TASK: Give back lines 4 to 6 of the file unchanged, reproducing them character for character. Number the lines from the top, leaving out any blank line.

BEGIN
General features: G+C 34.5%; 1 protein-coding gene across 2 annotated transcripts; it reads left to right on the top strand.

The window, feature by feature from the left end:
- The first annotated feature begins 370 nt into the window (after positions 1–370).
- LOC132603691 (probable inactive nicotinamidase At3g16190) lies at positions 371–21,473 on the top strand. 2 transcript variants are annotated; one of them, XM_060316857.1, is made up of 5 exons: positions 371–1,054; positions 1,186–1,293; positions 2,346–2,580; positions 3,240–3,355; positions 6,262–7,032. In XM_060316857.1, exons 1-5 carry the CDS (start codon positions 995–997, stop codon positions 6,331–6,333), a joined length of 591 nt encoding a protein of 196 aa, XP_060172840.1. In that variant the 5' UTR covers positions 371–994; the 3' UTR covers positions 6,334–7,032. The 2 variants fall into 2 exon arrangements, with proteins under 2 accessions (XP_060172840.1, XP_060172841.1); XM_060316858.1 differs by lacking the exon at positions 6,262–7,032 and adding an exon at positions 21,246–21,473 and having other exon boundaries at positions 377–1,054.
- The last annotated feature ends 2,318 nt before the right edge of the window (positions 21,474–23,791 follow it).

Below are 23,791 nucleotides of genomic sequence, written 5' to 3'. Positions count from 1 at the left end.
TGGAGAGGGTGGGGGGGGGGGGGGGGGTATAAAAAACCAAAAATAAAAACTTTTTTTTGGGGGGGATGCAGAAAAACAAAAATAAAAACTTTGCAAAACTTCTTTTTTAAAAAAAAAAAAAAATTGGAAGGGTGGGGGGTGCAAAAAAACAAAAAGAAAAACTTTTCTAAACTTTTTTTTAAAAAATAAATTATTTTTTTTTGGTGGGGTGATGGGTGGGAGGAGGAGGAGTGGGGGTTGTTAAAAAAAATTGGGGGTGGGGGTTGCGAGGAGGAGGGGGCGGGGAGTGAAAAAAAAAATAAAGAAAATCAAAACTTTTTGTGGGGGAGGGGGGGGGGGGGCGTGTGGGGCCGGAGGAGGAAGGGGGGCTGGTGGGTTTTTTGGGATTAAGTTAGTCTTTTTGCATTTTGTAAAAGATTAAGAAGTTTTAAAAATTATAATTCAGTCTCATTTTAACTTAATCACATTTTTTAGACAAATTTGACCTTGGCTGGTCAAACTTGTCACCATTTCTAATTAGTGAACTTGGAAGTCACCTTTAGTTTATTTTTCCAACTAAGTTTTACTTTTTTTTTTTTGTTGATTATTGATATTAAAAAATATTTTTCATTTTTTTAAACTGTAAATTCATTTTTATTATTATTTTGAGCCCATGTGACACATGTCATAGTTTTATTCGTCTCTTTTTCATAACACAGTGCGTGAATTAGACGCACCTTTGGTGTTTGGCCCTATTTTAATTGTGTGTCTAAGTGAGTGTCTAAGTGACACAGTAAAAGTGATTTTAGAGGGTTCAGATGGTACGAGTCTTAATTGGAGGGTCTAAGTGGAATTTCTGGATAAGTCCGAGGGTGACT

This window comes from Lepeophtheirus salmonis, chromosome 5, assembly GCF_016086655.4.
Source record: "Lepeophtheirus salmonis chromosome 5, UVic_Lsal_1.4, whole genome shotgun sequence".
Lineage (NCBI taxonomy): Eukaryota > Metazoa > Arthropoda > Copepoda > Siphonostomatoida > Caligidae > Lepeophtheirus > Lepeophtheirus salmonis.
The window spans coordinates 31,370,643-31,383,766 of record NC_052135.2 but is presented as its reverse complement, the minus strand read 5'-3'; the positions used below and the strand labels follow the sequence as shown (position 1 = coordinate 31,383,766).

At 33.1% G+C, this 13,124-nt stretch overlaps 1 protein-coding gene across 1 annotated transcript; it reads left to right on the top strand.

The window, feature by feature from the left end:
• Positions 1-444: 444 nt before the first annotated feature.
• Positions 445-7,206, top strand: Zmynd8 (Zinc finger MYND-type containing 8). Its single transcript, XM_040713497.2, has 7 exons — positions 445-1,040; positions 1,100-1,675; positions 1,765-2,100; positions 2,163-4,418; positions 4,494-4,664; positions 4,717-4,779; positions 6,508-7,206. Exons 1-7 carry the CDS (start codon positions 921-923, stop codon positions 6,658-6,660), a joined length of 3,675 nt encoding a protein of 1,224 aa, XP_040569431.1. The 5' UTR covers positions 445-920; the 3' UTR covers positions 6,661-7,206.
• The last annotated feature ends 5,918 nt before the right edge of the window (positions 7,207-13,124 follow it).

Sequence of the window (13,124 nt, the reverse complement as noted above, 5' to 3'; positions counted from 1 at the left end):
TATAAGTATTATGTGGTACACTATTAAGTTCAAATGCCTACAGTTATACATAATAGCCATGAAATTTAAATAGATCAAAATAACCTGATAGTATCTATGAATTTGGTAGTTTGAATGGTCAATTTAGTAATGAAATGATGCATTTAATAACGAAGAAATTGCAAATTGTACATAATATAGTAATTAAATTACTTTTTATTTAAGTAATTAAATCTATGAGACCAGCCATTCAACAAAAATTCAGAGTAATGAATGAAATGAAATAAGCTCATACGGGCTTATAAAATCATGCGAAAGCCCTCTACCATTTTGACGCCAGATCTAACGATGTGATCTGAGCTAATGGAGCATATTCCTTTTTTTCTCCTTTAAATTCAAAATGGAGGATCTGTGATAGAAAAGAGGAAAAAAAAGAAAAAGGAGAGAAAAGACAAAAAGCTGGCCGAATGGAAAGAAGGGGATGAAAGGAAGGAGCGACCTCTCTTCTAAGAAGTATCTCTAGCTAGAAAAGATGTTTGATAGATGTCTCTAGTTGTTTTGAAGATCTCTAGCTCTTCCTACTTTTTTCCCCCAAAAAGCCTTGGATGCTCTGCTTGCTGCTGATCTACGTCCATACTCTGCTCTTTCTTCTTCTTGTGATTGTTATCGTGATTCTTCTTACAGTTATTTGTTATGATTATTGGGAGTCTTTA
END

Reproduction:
- LOC132603691 (probable inactive nicotinamidase At3g16190) lies at positions 371–21,473 on the top strand. 2 transcript variants are annotated; one of them, XM_060316857.1, is made up of 5 exons: positions 371–1,054; positions 1,186–1,293; positions 2,346–2,580; positions 3,240–3,355; positions 6,262–7,032. In XM_060316857.1, exons 1-5 carry the CDS (start codon positions 995–997, stop codon positions 6,331–6,333), a joined length of 591 nt encoding a protein of 196 aa, XP_060172840.1. In that variant the 5' UTR covers positions 371–994; the 3' UTR covers positions 6,334–7,032. The 2 variants fall into 2 exon arrangements, with proteins under 2 accessions (XP_060172840.1, XP_060172841.1); XM_060316858.1 differs by lacking the exon at positions 6,262–7,032 and adding an exon at positions 21,246–21,473 and having other exon boundaries at positions 377–1,054.
- The last annotated feature ends 2,318 nt before the right edge of the window (positions 21,474–23,791 follow it).

Below are 23,791 nucleotides of genomic sequence, written 5' to 3'. Positions count from 1 at the left end.